The devious psychology behind "free to play" video games | Bleader

The devious psychology behind "free to play" video games


Sign up for our newsletters Subscribe


The Simpsons: Tapped Out
  • The Simpsons: Tapped Out
I recently got massively addicted to an iPhone game called The Simpsons: Tapped Out. Its premise is fairly simple: After Homer accidentally destroys Springfield through a catastrophe at the nuclear power plant, you have to help him and Lisa rebuild and repopulate the town. You do this by collecting in-game money that's generated periodically by the buildings you own and by assigning your characters automated tasks like "Shop at Kwik E Mart" that pay different amounts based on how much time they take.

If the game is moving too slowly for you, you can spend another type of in-game currency called donuts to let your characters complete their tasks immediately, rather than waiting up to 36 hours for some of the more time-intensive ones, or to purchase buildings and decorations—Hank Scorpio's volcano lair, Mount Carlmore—that are unlocked at later stages, or that can only be bought with donuts. You earn donuts in the game, but at an excruciatingly slow pace. If you want enough of them to buy anything of substance, your only real choice is to buy them with actual money through an in-game transaction. A rack of 132 donuts costs $9.99, and will buy you Mount Carlmore with an even dozen to spare.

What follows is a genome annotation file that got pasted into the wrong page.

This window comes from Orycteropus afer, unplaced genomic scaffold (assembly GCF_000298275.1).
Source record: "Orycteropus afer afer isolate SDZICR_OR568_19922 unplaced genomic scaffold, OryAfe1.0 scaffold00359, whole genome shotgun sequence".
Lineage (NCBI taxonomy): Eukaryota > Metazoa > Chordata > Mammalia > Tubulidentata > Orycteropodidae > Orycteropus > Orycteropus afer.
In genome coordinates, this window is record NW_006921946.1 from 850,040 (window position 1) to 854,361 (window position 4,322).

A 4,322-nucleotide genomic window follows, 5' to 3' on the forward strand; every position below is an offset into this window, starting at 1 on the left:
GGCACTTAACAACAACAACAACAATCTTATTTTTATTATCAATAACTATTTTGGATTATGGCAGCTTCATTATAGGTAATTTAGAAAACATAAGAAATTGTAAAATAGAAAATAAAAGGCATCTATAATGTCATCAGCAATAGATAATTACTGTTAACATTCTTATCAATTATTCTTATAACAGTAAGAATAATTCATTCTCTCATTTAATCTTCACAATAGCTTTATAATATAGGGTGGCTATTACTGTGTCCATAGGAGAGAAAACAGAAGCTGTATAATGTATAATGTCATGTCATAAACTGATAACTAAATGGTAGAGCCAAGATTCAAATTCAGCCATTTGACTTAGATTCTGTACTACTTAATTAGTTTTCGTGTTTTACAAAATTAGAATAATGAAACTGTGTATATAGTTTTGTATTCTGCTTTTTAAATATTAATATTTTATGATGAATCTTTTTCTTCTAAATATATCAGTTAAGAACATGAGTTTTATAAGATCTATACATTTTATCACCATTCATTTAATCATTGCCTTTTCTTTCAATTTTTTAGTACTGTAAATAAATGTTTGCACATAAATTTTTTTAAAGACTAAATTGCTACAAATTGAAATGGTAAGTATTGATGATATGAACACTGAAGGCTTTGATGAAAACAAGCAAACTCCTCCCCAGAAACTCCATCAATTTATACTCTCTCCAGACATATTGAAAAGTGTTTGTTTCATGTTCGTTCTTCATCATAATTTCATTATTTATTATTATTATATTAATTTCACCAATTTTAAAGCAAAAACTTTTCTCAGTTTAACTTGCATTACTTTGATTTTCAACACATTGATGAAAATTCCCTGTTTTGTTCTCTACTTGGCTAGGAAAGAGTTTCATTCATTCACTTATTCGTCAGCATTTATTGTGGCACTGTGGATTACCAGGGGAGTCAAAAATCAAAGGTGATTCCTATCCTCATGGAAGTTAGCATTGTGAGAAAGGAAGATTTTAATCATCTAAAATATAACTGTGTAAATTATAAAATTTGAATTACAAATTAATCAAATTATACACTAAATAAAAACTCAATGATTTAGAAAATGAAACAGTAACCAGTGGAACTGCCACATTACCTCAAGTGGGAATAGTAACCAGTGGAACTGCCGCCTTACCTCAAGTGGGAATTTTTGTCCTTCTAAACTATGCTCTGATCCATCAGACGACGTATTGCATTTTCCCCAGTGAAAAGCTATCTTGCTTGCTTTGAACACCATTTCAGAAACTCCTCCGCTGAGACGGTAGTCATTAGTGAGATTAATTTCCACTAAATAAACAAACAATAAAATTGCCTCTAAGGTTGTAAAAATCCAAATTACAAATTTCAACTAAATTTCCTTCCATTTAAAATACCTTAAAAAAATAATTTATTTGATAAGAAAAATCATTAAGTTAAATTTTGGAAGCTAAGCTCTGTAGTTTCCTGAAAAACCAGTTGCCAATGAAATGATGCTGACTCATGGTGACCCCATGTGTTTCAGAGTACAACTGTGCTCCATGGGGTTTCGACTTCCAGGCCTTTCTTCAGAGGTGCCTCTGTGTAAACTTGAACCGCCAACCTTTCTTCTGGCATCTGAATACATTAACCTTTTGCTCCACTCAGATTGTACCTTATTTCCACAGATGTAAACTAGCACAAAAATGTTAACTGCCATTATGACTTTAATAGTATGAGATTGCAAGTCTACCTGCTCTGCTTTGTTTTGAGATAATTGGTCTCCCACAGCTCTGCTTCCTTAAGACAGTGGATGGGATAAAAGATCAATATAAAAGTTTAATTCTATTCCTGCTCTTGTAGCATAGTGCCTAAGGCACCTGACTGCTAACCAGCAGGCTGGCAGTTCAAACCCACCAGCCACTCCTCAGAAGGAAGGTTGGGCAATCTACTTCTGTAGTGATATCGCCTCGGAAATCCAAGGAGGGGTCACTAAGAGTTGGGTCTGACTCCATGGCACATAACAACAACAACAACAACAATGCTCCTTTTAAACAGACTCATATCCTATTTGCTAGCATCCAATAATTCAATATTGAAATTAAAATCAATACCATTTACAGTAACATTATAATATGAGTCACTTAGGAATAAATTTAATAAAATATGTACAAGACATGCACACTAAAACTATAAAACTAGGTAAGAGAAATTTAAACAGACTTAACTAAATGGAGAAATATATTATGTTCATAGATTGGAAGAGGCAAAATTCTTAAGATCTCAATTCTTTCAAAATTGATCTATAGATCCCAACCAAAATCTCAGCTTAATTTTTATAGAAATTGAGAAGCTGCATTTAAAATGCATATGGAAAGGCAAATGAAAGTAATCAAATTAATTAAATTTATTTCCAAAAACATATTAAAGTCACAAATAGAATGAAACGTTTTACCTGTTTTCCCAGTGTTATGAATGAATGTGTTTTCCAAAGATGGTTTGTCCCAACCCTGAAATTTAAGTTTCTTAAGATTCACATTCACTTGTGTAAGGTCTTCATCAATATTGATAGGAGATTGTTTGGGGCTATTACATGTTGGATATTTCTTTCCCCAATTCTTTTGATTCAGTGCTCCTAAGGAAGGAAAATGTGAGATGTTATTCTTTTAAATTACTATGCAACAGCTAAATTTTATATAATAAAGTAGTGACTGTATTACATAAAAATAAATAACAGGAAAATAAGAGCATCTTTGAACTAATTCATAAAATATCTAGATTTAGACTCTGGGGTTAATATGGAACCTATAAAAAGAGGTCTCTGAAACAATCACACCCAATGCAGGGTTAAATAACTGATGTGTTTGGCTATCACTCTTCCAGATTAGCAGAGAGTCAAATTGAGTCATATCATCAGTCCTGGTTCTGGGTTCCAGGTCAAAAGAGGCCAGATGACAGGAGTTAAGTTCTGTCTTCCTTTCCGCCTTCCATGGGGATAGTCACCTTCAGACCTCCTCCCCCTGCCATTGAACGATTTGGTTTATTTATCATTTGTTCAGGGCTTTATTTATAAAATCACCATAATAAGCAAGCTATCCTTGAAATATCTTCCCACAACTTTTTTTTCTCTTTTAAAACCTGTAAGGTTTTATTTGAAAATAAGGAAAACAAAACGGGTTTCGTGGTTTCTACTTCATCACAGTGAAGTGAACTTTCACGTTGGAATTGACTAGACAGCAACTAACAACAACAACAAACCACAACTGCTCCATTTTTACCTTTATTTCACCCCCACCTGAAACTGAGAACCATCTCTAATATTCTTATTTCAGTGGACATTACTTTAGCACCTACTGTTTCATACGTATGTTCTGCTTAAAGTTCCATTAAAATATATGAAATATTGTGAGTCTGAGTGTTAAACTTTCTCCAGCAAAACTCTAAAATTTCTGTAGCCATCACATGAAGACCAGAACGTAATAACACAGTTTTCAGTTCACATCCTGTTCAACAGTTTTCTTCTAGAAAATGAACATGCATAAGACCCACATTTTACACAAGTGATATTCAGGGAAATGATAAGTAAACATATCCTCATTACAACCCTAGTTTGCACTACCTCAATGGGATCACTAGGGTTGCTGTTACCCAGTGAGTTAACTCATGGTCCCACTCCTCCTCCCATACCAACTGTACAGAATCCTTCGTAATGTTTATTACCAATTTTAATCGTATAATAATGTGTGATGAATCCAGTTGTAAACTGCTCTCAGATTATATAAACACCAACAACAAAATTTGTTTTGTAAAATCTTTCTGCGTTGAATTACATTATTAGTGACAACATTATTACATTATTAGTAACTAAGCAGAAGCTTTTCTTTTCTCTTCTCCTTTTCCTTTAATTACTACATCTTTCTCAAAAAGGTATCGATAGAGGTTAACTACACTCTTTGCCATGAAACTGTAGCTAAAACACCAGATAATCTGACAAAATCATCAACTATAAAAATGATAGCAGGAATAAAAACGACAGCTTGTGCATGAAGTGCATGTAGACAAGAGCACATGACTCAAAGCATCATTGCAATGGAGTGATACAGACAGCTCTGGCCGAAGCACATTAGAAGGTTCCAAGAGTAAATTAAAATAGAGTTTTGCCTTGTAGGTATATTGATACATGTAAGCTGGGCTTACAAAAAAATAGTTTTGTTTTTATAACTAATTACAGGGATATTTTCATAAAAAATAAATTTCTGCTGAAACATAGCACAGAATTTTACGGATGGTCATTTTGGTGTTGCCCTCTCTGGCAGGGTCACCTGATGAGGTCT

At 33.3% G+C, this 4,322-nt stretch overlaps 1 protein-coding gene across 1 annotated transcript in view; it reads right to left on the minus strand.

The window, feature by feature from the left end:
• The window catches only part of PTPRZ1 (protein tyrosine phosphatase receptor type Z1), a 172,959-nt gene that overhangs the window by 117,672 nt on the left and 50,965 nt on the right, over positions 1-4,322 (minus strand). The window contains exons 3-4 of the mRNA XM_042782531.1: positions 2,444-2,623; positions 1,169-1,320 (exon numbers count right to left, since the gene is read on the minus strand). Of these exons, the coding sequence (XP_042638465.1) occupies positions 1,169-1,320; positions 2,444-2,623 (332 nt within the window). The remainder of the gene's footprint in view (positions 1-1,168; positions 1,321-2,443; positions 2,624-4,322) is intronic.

The Simpsons: Tapped Out is what's known in the gaming industry as a "free to play" game—it doesn't cost anything to play, but if you won't be able to complete every level or collect every item without shelling out real-world currency. Some people are capable of resisting the temptation to pay for exclusive items or boosts or whatever's being sold, but it's not uncommon for players who get seriously hooked to end up investing hundreds or thousands of dollars in an ostensibly free game.

Getting users to make the leap from free play to paid play doesn't happen by accident. Recently the community-curated blog Metafilter pointed to an article listing the most effective tactics in "coercive monetization," like "reward removal" and "progress gates." I clicked through expecting some kind of heads-up meant to expose this scammy aspect of the casual gaming industry, but actually it's something like a primer for game designers looking to improve their product's money-earning potential, which is even more educational.

Like all good cons, legal or not, free-to-play games exploit a number of common psychological traits, like the fact that people are far more likely to spend real-life money in games if it's first converted to a secondary in-game currency, like donuts. It's fascinatingly devious stuff, and after reading it you'll probably think twice before buying the next power gem or dungeon level or whatever your favorite time killer is trying to push on you.

Comments (5)

Showing 1-5 of 5

Add a comment

Add a comment